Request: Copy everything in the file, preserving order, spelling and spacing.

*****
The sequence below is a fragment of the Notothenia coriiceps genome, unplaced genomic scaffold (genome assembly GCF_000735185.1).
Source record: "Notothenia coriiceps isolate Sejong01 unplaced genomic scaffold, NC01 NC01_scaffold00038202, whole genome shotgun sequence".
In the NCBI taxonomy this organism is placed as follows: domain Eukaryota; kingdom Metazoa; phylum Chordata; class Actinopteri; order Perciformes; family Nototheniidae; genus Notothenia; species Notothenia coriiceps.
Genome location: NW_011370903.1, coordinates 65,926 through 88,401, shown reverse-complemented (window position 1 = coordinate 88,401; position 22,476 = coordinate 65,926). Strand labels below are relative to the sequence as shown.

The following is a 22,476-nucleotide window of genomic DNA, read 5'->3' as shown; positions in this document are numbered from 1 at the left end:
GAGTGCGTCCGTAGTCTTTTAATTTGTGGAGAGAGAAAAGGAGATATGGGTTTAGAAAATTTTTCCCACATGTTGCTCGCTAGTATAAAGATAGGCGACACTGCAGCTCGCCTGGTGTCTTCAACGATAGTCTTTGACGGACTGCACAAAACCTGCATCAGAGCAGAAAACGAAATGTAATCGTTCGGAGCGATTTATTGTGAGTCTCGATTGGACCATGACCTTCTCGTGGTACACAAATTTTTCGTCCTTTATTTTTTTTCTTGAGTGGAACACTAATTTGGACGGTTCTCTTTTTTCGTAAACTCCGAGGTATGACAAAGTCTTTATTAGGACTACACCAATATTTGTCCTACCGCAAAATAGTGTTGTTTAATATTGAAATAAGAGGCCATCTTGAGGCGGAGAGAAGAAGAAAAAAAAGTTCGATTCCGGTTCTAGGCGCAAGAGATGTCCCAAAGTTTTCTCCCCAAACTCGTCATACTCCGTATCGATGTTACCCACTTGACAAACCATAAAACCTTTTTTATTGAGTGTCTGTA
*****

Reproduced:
The sequence below is a fragment of the Notothenia coriiceps genome, unplaced genomic scaffold (genome assembly GCF_000735185.1).
Source record: "Notothenia coriiceps isolate Sejong01 unplaced genomic scaffold, NC01 NC01_scaffold00038202, whole genome shotgun sequence".
In the NCBI taxonomy this organism is placed as follows: domain Eukaryota; kingdom Metazoa; phylum Chordata; class Actinopteri; order Perciformes; family Nototheniidae; genus Notothenia; species Notothenia coriiceps.
Genome location: NW_011370903.1, coordinates 65,926 through 88,401, shown reverse-complemented (window position 1 = coordinate 88,401; position 22,476 = coordinate 65,926). Strand labels below are relative to the sequence as shown.

The following is a 22,476-nucleotide window of genomic DNA, read 5'->3' as shown; positions in this document are numbered from 1 at the left end:
GAGTGCGTCCGTAGTCTTTTAATTTGTGGAGAGAGAAAAGGAGATATGGGTTTAGAAAATTTTTCCCACATGTTGCTCGCTAGTATAAAGATAGGCGACACTGCAGCTCGCCTGGTGTCTTCAACGATAGTCTTTGACGGACTGCACAAAACCTGCATCAGAGCAGAAAACGAAATGTAATCGTTCGGAGCGATTTATTGTGAGTCTCGATTGGACCATGACCTTCTCGTGGTACACAAATTTTTCGTCCTTTATTTTTTTTCTTGAGTGGAACACTAATTTGGACGGTTCTCTTTTTTCGTAAACTCCGAGGTATGACAAAGTCTTTATTAGGACTACACCAATATTTGTCCTACCGCAAAATAGTGTTGTTTAATATTGAAATAAGAGGCCATCTTGAGGCGGAGAGAAGAAGAAAAAAAAGTTCGATTCCGGTTCTAGGCGCAAGAGATGTCCCAAAGTTTTCTCCCCAAACTCGTCATACTCCGTATCGATGTTACCCACTTGACAAACCATAAAACCTTTTTTATTGAGTGTCTGTA